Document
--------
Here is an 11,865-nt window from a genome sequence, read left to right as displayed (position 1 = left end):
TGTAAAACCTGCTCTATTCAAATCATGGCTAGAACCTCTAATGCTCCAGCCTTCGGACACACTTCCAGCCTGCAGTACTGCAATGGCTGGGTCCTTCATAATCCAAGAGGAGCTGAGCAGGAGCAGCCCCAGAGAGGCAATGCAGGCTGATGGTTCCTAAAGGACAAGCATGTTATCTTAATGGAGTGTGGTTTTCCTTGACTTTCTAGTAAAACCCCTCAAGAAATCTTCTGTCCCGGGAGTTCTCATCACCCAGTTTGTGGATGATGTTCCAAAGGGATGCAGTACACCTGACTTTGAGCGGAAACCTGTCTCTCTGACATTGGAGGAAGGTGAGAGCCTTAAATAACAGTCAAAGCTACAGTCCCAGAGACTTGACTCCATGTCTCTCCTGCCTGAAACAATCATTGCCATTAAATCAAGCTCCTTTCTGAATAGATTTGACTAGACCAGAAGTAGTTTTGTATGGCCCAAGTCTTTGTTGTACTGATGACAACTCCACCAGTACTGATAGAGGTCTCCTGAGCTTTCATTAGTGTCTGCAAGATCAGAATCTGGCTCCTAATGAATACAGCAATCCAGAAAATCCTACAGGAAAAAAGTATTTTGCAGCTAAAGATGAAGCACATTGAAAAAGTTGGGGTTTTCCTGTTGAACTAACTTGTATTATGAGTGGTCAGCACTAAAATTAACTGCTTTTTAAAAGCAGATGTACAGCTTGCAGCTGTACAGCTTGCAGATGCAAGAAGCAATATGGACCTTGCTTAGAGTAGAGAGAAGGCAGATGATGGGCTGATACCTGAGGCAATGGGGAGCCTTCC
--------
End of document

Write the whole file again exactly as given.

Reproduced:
Here is an 11,865-nt window from a genome sequence, read left to right as displayed (position 1 = left end):
TGTAAAACCTGCTCTATTCAAATCATGGCTAGAACCTCTAATGCTCCAGCCTTCGGACACACTTCCAGCCTGCAGTACTGCAATGGCTGGGTCCTTCATAATCCAAGAGGAGCTGAGCAGGAGCAGCCCCAGAGAGGCAATGCAGGCTGATGGTTCCTAAAGGACAAGCATGTTATCTTAATGGAGTGTGGTTTTCCTTGACTTTCTAGTAAAACCCCTCAAGAAATCTTCTGTCCCGGGAGTTCTCATCACCCAGTTTGTGGATGATGTTCCAAAGGGATGCAGTACACCTGACTTTGAGCGGAAACCTGTCTCTCTGACATTGGAGGAAGGTGAGAGCCTTAAATAACAGTCAAAGCTACAGTCCCAGAGACTTGACTCCATGTCTCTCCTGCCTGAAACAATCATTGCCATTAAATCAAGCTCCTTTCTGAATAGATTTGACTAGACCAGAAGTAGTTTTGTATGGCCCAAGTCTTTGTTGTACTGATGACAACTCCACCAGTACTGATAGAGGTCTCCTGAGCTTTCATTAGTGTCTGCAAGATCAGAATCTGGCTCCTAATGAATACAGCAATCCAGAAAATCCTACAGGAAAAAAGTATTTTGCAGCTAAAGATGAAGCACATTGAAAAAGTTGGGGTTTTCCTGTTGAACTAACTTGTATTATGAGTGGTCAGCACTAAAATTAACTGCTTTTTAAAAGCAGATGTACAGCTTGCAGCTGTACAGCTTGCAGATGCAAGAAGCAATATGGACCTTGCTTAGAGTAGAGAGAAGGCAGATGATGGGCTGATACCTGAGGCAATGGGGAGCCTTCC